Egypt is in talks with international companies to boost investment in data centers and information technology. (Shutterstock/Illustrative)
  • The aim is to take advantage of the geographical location of Egypt and the passage of a large number of international data cables between Asia and Europe

RIYADH: Egypt is in talks with international companies to boost investment in data centers and information technology, the country's communications minister revealed.

The aim is to take advantage of the geographical location of Egypt and the passage of a large number of international data cables between Asia and Europe, reaching North America, said Minister of Communications and Information Technology,Amr Talaat.

It is part of a wider push to build an integrated digital society, Al Arabiya reported.

That is why the budget for the information technology sector and the ministry’s budget has been growing over the last two years and will continue to grow over the next three years, he added.

“We have started building the Egypt digital platform that provides more than 70 digitized government services at the present time, and we look forward to increasing it to 170 services by the end of this year, and then increasing to include all government services within two years until 2023,” said the minister.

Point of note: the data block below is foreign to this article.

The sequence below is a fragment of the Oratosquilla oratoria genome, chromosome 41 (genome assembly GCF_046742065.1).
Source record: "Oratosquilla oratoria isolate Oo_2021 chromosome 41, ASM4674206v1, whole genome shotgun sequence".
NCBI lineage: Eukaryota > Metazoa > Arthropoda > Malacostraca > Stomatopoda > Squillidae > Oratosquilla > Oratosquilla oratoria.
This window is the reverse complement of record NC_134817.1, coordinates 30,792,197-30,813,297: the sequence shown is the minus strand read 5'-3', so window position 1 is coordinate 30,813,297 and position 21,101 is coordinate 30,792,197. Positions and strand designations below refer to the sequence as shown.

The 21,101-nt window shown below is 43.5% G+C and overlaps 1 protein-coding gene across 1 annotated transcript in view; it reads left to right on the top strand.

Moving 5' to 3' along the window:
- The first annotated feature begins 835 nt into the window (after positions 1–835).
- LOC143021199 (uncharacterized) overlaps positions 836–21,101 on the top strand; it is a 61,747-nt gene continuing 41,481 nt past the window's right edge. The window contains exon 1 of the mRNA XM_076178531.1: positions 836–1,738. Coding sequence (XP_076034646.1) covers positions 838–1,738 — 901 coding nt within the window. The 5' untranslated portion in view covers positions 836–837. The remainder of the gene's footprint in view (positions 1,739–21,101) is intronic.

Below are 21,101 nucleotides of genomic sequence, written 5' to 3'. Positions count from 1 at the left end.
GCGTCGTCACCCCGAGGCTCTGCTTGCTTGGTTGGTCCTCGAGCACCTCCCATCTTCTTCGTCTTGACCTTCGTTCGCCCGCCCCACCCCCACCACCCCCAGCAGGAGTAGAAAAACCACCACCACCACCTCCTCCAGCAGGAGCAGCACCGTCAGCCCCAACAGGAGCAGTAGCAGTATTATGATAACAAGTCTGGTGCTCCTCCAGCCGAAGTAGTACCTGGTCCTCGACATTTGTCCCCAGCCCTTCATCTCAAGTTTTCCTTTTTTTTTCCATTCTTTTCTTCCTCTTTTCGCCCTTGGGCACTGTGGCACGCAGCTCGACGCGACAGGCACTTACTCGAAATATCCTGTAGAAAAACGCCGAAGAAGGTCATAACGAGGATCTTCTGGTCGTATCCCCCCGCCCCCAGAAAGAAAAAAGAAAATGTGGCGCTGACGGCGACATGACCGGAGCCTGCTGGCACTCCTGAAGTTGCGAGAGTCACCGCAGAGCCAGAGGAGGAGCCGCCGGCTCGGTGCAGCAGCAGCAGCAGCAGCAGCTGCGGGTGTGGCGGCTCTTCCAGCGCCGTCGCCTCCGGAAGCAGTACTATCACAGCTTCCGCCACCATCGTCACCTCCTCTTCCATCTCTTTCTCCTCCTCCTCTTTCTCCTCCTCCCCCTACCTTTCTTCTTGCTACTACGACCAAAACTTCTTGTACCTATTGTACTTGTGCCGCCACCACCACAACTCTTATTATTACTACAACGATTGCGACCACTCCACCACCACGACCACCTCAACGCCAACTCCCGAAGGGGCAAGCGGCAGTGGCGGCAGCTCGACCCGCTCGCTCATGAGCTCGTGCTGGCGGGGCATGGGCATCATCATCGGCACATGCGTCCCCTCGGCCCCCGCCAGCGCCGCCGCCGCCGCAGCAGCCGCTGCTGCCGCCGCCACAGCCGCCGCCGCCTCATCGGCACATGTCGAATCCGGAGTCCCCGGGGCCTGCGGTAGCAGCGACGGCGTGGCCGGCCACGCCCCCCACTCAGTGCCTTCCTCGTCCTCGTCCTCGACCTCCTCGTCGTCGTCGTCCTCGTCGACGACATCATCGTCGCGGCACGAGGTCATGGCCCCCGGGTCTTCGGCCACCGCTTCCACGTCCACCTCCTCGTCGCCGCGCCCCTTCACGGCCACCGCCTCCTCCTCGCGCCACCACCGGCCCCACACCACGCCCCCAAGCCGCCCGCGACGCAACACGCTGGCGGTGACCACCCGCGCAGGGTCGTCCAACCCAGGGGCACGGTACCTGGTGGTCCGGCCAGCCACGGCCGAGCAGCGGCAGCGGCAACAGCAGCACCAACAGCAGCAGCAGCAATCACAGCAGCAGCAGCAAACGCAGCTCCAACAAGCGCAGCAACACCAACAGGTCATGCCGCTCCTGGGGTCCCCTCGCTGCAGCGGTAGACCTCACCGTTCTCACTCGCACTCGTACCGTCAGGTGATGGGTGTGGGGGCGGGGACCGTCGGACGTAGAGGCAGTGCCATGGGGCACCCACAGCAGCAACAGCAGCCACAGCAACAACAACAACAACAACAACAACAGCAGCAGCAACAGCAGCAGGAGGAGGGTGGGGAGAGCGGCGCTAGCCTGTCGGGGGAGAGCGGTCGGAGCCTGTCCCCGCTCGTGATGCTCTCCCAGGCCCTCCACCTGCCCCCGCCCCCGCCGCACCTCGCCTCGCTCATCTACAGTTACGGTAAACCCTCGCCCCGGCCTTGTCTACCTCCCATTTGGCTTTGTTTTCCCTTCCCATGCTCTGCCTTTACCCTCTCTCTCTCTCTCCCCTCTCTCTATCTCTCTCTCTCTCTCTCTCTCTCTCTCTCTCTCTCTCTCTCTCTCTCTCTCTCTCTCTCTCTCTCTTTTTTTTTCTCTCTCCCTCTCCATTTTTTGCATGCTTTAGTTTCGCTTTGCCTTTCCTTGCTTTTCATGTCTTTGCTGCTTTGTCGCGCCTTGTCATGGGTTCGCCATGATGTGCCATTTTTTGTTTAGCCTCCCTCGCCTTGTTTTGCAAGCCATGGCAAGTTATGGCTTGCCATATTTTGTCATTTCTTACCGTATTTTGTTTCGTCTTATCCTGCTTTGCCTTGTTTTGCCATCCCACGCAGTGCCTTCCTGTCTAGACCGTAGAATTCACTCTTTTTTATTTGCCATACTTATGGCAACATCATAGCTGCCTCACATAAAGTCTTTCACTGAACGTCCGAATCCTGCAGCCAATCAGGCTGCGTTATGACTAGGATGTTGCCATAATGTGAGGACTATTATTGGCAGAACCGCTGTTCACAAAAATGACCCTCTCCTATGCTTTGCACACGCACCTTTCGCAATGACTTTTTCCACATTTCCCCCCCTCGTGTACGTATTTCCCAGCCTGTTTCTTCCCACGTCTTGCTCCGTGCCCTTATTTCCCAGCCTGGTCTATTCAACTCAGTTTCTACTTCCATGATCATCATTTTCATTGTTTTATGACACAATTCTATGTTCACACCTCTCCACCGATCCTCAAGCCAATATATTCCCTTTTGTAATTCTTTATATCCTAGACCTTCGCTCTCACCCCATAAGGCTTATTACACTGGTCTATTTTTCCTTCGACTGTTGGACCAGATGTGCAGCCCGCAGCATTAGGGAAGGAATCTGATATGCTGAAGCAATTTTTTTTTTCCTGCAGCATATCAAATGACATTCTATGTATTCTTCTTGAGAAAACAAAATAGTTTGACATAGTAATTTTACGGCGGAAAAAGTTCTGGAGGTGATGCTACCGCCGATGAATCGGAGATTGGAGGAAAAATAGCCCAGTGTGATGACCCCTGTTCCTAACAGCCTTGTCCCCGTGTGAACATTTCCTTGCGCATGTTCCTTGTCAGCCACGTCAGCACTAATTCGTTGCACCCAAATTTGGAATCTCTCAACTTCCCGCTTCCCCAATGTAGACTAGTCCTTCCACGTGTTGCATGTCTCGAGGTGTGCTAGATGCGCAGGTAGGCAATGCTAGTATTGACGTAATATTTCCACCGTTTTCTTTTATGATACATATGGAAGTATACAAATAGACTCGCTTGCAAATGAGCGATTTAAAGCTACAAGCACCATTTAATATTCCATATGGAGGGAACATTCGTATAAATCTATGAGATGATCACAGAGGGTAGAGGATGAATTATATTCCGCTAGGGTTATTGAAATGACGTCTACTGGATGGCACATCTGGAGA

Egyptian prime minister discusses industry localization with US firm Bechtel

According to a statement issued by the Egyptian government, Madbouly said that the Bechtel delegation’s visit to Egypt was part of a strategy to enhance Egyptian-American cooperation. (AFP/File Photo)
According to a statement issued by the Egyptian government, Madbouly said that the Bechtel delegation’s visit to Egypt was part of a strategy to enhance Egyptian-American cooperation. (AFP/File Photo)
Updated 10 May 2021

Egyptian prime minister discusses industry localization with US firm Bechtel

According to a statement issued by the Egyptian government, Madbouly said that the Bechtel delegation’s visit to Egypt was part of a strategy to enhance Egyptian-American cooperation. (AFP/File Photo)
  • Mostafa Madbouly said the country was currently localizing industrial production with the aim of rendering it more sustainable

CAIRO: Egyptian Prime Minister Mostafa Madbouly held discussions with US construction firm Bechtel on ways to increase the use of local products and components in the development of projects in Egypt.